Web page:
As part of our year-long celebration of The Great British Bathroom, we’re looking farther afield for inspiration—over 5,000 miles, in fact! In this article, we’ll show you how to “get the look” with your very own Oriental Spa.
The Far East has always been well-known for its bathing culture and ritualistic approach to cleansing, so it’s hardly surprising that this region should have such influence on bathrooms all over the world.
From electronic toilets to water-saving basins, Japan is often considered to be light years ahead when it comes to bathroom technology, whilst China leads the way in the global manufacturing of bathroom ceramics.
So, let’s take a closer look at a bathroom design that has Far Eastern influences at its very heart, which we’ve named “Oriental Spa”.
Why is Oriental Spa popular?
With an ever-increasing pace of life, it can seem like we spend most of our time rushing about, rather than taking time to unwind and clear our minds. To counteract this, there has been growing focus on personal wellness and wellbeing, with bathrooms and bathing in general becoming ever more important.
In the Western world, the bathroom is often viewed as a very functional space, in which we enjoy a morning wash, perhaps an evening bath, and answer the call of nature when it arises. However, in Far Eastern cultures, particularly Japan, greater emphasis is placed on bathing as a method of relaxation and reflection, with sento (public bath houses) being very common.
As an antidote to modern life, you can now begin to see why an Oriental Spa bathroom is so appealing.
Why not take a look at the room set we created for the Ideal Home Show?
What is the look?
When it comes to Oriental Spa style, there is no single look. The countries and cultures that make up the Far East are simply too vast to pin down an exact style. However, Oriental décor has always been popular throughout history, due to its exotic flavour and emphasis on a simple, clean aesthetic.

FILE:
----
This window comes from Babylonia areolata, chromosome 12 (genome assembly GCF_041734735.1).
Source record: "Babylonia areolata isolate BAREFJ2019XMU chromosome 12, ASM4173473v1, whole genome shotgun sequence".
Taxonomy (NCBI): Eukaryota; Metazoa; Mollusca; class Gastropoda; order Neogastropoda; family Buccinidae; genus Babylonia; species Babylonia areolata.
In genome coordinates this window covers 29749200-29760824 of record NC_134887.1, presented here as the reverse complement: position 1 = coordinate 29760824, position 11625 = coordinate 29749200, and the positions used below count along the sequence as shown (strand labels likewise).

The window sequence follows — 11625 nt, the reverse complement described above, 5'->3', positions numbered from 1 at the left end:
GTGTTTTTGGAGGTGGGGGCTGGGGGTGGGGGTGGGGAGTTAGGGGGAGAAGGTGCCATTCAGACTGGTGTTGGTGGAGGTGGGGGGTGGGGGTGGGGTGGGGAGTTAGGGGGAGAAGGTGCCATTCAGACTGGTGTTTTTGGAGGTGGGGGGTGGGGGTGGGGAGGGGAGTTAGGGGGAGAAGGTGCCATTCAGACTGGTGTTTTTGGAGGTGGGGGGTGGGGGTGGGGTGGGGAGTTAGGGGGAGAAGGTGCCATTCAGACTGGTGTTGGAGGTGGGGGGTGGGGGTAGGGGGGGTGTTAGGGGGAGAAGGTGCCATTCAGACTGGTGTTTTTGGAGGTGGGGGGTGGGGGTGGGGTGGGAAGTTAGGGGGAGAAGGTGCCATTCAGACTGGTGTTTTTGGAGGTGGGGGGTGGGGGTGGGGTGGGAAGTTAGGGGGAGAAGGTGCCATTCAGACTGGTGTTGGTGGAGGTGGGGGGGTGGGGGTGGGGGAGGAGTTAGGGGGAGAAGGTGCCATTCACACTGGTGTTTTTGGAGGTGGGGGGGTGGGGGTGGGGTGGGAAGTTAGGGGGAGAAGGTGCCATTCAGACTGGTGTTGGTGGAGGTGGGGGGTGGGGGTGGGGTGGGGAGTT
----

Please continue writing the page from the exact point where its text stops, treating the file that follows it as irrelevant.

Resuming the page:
Practiced in China for hundreds of years, the art of Feng shui, has a huge influence on interiors in the Far East. Based on the notion that certain objects have their own positive and negative energy, rooms must be carefully planned out to create harmony and balance between these forces.
To allow positive energy to flow freely, a light, open plan room is a great starting point. Straight, thin lines, a minimalist approach to accessories, wooden decking and thin wall partitions are all common features of an Oriental Spa style bathroom.
You’ll often discover elements we may consider unusual, such as a water feature (the sound and sight of flowing water is thought to be very relaxing—so who can argue?) or an indoor plant area.
Colours often mimic those found in nature, so stone and wood colourings, whether light or dark, are often the most common.
Inspiration for your Oriental Spa bathroom
No matter how large or small your bathroom space may be, there’s always room to create a particular look or theme. With the Oriental Spa look, you can go as big and bold as you like, or keep it pared back for an uncluttered, minimalist style.
To help you on your way, I’ve created a couple of mood boards (above and below), which will help you visualise some of the colours, materials, products and accessories that could help transform your bathroom from ordinary to Oriental in next to no time.
So that you’re not limited to just one theme, I’ve included both darker and lighter colours into the mood board and provided a range of different accessories that will help lift your bathroom style, even if you’re not looking to completely replace your whole bathroom suite.
For more Oriental ideas for your bathroom, take a look at Pinterest or browse some of your favourite home interest magazines. In no time at all, you’ll find you have plenty of inspiration that will set you on the path to enlightenment.